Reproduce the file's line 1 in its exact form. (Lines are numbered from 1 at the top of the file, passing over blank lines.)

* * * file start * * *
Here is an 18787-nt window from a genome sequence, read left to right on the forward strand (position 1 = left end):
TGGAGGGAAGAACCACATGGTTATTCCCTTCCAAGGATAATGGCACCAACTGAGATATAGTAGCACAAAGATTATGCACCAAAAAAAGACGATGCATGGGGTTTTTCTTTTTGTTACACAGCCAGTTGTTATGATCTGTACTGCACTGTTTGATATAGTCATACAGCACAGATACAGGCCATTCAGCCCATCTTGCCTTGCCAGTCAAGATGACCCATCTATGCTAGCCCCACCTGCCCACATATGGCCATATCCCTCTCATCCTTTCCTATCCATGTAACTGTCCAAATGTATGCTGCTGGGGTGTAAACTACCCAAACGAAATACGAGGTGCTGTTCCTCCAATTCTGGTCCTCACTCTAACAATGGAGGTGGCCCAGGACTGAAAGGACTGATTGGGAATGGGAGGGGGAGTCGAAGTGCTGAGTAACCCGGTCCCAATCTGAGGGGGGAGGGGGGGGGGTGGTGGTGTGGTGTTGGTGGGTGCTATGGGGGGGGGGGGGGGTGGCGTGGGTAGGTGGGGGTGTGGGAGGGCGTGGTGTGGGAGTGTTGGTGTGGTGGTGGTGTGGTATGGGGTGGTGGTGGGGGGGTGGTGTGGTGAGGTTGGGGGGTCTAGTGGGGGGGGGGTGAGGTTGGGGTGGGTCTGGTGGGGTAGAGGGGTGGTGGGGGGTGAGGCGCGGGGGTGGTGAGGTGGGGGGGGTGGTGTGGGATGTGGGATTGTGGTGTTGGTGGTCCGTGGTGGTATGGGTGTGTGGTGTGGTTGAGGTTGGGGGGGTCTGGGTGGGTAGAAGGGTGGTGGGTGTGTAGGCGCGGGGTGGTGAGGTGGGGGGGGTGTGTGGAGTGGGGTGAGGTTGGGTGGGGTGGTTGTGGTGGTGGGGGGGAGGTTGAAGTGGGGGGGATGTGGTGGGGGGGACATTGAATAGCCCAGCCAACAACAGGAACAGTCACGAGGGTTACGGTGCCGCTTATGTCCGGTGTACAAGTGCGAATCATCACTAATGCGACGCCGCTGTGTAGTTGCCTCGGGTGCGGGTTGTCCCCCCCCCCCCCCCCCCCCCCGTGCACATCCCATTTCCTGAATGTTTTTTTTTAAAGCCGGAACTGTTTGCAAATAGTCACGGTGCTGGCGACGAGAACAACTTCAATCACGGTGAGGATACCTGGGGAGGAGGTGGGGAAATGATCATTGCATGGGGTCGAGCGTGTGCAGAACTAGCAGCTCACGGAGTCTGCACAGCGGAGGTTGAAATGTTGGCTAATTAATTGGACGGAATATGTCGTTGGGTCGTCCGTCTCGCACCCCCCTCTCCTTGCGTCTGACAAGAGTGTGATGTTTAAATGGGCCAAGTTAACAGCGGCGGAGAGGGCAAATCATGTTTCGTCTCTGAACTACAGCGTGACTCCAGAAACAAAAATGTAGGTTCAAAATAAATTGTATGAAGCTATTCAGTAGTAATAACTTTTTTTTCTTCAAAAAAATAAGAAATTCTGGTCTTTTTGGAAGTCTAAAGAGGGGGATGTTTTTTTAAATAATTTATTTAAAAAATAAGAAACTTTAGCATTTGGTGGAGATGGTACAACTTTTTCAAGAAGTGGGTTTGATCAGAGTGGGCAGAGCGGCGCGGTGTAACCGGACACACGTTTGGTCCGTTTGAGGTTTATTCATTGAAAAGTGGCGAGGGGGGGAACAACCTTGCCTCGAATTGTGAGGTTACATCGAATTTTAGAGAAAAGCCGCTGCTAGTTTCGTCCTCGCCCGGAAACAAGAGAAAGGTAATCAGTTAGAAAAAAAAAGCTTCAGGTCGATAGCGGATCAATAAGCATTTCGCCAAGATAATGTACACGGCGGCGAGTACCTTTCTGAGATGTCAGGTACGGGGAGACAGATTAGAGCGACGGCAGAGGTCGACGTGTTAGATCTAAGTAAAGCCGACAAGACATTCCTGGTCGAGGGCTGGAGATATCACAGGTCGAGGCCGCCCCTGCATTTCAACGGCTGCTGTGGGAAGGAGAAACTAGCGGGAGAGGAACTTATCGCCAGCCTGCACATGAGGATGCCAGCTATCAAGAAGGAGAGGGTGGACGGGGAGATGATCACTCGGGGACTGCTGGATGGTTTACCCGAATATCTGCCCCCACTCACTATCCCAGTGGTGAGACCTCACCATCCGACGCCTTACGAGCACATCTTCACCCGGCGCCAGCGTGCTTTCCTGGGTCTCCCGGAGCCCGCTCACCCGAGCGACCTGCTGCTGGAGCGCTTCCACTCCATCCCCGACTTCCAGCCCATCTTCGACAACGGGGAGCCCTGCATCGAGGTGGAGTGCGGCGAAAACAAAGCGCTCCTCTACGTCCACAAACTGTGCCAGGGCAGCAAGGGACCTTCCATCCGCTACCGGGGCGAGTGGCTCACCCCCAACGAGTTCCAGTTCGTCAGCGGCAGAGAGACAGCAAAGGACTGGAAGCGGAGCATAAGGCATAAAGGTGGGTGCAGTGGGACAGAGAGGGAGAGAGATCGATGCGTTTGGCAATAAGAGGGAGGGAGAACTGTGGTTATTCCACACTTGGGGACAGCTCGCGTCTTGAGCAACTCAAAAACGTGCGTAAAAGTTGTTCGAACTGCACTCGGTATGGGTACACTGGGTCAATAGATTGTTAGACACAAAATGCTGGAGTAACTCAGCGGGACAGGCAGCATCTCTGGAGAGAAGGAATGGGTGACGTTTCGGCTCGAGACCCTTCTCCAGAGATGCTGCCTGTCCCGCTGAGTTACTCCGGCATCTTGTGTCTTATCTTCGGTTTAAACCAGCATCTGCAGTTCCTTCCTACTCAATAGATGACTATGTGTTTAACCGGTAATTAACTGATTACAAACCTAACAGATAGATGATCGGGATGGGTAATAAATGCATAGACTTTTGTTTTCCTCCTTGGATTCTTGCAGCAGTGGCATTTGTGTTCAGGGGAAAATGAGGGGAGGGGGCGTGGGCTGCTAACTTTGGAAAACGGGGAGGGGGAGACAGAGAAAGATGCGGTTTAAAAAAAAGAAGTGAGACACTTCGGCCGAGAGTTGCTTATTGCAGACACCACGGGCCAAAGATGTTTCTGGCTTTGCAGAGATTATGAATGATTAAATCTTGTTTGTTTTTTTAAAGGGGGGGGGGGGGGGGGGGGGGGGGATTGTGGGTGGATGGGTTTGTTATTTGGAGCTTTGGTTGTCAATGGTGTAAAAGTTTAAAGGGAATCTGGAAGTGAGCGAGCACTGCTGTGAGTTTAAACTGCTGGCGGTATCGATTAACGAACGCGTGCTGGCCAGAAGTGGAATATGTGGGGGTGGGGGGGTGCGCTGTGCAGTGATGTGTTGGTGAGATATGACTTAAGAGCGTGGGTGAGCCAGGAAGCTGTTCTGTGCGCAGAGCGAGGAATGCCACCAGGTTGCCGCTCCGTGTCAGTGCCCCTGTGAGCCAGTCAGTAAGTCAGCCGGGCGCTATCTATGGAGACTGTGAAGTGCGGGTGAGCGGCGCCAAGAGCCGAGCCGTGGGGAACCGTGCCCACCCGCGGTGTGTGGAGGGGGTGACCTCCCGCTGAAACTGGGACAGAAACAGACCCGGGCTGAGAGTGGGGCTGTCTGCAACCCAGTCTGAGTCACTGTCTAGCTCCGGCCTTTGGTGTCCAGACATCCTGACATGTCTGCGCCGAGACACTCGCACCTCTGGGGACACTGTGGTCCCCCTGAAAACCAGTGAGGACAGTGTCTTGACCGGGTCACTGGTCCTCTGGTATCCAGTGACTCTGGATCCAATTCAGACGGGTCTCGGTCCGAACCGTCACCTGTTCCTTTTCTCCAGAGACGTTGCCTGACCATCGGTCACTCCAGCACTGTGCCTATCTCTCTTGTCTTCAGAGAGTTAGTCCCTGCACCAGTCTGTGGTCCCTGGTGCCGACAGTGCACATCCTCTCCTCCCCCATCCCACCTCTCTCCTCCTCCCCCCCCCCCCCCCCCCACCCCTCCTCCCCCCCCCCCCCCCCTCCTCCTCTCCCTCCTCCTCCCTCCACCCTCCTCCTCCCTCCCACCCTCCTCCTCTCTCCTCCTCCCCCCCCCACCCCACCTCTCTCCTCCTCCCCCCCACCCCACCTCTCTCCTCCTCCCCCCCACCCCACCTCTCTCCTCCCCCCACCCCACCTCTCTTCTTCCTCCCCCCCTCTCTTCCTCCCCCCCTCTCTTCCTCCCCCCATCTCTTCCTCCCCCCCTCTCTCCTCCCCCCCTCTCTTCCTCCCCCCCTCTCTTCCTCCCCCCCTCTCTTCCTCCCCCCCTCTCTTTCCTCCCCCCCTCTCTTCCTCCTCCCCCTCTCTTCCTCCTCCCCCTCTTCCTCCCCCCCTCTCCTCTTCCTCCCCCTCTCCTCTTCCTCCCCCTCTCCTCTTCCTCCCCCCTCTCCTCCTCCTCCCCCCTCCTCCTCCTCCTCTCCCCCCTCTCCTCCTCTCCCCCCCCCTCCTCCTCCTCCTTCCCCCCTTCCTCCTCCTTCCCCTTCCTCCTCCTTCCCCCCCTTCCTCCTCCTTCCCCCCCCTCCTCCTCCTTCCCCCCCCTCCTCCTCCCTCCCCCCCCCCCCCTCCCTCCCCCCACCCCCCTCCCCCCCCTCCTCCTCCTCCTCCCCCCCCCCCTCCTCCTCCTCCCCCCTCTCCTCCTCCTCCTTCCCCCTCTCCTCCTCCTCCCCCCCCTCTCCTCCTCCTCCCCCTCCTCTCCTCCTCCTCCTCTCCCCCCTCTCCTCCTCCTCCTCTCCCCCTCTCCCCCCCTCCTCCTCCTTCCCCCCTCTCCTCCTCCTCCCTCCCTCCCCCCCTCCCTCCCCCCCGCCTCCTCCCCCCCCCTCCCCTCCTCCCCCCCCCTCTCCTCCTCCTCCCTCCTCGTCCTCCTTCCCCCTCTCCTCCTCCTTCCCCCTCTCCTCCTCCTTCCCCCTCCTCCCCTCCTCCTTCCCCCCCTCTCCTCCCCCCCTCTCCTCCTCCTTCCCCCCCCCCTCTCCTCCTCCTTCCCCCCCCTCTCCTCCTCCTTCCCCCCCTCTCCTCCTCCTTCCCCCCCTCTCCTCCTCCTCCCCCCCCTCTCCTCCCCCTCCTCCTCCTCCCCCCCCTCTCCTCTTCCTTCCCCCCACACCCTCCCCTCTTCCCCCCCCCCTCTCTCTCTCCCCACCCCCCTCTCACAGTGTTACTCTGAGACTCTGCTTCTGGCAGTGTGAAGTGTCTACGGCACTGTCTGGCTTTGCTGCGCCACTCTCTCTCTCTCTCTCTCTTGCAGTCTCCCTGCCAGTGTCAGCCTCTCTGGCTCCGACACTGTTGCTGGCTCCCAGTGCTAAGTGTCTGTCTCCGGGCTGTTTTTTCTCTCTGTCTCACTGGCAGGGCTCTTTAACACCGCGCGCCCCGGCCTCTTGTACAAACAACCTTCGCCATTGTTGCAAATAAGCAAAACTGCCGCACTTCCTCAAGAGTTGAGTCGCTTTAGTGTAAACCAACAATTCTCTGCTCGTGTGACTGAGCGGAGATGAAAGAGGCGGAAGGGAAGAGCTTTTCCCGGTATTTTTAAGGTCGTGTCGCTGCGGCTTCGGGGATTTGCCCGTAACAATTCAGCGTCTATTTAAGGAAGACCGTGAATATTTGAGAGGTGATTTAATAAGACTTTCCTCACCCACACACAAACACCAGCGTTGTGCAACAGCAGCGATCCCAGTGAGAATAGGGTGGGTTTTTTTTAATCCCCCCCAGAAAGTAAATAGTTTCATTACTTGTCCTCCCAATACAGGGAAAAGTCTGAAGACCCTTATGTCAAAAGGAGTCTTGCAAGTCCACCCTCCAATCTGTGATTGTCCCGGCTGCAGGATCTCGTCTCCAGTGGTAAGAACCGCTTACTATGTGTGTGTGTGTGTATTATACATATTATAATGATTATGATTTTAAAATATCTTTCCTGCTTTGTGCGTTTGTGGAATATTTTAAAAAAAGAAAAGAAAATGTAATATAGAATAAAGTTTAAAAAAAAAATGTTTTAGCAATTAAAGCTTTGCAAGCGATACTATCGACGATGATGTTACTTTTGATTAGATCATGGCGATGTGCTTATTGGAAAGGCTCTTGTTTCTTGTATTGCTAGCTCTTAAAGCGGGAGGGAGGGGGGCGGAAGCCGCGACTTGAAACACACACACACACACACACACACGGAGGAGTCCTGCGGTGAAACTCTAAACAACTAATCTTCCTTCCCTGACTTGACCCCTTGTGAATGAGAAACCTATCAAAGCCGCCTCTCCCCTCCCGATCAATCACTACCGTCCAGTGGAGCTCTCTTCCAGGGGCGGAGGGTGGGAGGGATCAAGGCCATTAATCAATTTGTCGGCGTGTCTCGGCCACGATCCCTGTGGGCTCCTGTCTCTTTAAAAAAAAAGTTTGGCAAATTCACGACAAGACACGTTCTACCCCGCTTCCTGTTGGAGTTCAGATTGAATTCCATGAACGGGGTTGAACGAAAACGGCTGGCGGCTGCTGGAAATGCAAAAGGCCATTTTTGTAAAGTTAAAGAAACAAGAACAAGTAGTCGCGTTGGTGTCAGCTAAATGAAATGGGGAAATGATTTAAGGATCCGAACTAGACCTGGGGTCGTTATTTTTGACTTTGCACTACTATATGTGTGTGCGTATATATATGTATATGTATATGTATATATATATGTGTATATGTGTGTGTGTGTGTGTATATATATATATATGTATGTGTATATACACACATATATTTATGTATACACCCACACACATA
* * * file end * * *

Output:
Here is an 18787-nt window from a genome sequence, read left to right on the forward strand (position 1 = left end):